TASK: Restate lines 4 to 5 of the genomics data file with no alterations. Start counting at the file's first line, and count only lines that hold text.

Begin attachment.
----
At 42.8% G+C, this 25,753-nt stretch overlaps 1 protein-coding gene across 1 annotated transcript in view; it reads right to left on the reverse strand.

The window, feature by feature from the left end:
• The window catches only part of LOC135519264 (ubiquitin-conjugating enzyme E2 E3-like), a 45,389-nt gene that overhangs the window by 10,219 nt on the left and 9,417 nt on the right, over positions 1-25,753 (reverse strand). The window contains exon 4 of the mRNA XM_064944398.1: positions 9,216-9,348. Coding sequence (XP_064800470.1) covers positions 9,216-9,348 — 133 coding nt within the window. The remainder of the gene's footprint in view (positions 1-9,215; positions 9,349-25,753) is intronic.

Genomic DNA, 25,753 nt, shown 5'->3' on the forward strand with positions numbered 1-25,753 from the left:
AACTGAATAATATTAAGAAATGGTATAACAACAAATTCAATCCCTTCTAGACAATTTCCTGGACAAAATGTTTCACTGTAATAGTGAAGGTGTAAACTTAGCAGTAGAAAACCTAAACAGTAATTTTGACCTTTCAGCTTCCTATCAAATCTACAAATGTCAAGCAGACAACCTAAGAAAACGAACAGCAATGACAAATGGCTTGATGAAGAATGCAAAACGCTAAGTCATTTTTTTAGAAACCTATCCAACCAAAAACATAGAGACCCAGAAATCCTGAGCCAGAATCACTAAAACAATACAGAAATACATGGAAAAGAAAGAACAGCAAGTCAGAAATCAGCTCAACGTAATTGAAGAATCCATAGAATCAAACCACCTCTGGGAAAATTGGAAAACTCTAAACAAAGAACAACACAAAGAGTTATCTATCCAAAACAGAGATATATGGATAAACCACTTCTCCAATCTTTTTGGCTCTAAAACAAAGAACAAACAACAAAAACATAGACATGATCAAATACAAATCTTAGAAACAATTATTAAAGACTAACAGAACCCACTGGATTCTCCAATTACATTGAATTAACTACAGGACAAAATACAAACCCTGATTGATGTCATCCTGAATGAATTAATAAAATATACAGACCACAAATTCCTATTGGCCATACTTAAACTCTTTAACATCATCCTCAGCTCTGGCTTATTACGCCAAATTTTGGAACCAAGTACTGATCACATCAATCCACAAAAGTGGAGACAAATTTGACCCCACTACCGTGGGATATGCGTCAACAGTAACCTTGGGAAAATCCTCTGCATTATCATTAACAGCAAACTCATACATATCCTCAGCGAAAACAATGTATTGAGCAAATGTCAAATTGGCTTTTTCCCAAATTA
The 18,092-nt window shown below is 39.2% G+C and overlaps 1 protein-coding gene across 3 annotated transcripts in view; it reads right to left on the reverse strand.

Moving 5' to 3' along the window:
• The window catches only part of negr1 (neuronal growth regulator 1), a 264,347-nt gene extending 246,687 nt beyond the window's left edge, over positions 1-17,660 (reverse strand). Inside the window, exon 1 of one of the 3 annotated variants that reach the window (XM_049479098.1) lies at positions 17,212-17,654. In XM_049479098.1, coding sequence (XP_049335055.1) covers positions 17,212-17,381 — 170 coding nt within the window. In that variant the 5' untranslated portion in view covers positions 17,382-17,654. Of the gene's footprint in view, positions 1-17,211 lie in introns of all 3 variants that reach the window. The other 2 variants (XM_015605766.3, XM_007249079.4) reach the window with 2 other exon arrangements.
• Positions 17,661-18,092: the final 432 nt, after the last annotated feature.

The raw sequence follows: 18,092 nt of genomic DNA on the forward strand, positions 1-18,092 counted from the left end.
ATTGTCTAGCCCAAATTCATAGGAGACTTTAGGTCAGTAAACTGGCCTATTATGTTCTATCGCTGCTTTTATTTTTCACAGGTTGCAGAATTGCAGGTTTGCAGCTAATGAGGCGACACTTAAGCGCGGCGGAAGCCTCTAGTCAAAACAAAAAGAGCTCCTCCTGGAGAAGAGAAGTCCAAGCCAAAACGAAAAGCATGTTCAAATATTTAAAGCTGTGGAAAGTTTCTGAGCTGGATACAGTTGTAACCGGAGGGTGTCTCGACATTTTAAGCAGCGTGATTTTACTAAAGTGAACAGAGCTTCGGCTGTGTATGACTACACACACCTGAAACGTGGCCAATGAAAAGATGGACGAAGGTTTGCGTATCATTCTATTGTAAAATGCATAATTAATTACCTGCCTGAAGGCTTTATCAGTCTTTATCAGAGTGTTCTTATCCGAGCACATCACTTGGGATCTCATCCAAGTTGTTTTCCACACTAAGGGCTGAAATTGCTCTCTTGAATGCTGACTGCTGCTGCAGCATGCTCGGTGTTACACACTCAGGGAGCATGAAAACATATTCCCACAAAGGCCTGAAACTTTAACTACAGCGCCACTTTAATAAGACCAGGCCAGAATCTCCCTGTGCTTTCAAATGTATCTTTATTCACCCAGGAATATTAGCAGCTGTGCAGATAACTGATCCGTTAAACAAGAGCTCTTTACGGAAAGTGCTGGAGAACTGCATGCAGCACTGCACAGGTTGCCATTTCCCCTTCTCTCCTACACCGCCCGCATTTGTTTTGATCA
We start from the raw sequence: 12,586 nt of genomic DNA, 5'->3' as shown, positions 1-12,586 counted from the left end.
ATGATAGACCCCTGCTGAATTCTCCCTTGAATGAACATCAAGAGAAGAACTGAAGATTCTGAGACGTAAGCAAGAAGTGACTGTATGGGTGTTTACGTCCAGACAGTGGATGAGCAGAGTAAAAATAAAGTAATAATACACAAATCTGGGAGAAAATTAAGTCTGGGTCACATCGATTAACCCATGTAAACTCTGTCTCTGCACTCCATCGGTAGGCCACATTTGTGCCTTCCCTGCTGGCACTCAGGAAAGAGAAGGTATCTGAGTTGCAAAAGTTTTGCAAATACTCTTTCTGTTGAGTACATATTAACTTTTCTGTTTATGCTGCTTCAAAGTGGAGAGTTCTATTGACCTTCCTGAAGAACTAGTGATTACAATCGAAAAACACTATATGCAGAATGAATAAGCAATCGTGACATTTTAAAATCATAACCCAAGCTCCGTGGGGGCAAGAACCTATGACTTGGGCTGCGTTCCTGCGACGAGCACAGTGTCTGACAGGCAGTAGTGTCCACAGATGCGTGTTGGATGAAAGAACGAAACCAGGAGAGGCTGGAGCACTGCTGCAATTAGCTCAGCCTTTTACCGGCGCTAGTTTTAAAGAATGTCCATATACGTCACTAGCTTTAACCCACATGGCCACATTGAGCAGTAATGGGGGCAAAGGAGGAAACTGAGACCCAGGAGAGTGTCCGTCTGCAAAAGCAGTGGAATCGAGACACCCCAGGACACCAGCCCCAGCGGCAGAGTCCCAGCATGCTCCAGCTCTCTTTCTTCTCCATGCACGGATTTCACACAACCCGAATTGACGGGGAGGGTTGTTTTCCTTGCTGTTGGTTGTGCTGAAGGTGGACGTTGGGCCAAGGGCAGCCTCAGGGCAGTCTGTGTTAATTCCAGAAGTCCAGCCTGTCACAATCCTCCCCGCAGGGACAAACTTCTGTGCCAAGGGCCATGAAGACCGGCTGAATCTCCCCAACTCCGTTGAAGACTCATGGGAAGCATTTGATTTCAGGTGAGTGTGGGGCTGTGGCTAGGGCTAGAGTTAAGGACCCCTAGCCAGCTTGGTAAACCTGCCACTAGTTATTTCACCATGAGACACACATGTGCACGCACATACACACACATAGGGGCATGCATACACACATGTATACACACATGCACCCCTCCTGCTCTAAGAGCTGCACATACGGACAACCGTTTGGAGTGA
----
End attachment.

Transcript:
Genomic DNA, 25,753 nt, shown 5'->3' on the forward strand with positions numbered 1-25,753 from the left:
AACTGAATAATATTAAGAAATGGTATAACAACAAATTCAATCCCTTCTAGACAATTTCCTGGACAAAATGTTTCACTGTAATAGTGAAGGTGTAAACTTAGCAGTAGAAAACCTAAACAGTAATTTTGACCTTTCAGCTTCCTATCAAATCTACAAATGTCAAGCAGACAACCTAAGAAAACGAACAGCAATGACAAATGGCTTGATGAAGAATGCAAAACGCTAAGTCATTTTTTTAGAAACCTATCCAACCAAAAACATAGAGACCCAGAAATCCTGAGCCAGAATCACTAAAACAATACAGAAATACATGGAAAAGAAAGAACAGCAAGTCAGAAATCAGCTCAACGTAATTGAAGAATCCATAGAATCAAACCACCTCTGGGAAAATTGGAAAACTCTAAACAAAGAACAACACAAAGAGTTATCTATCCAAAACAGAGATATATGGATAAACCACTTCTCCAATCTTTTTGGCTCTAAAACAAAGAACAAACAACAAAAACATAGACATGATCAAATACAAATCTTAGAAACAATTATTAAAGACTAACAGAACCCACTGGATTCTCCAATTACATTGAATTAACTACAGGACAAAATACAAACCCTGATTGATGTCATCCTGAATGAATTAATAAAATATACAGACCACAAATTCCTATTGGCCATACTTAAACTCTTTAACATCATCCTCAGCTCTGGCTTATTACGCCAAATTTTGGAACCAAGTACTGATCACATCAATCCACAAAAGTGGAGACAAATTTGACCCCACTACCGTGGGATATGCGTCAACAGTAACCTTGGGAAAATCCTCTGCATTATCATTAACAGCAAACTCATACATATCCTCAGCGAAAACAATGTATTGAGCAAATGTCAAATTGGCTTTTTCCCAAATTA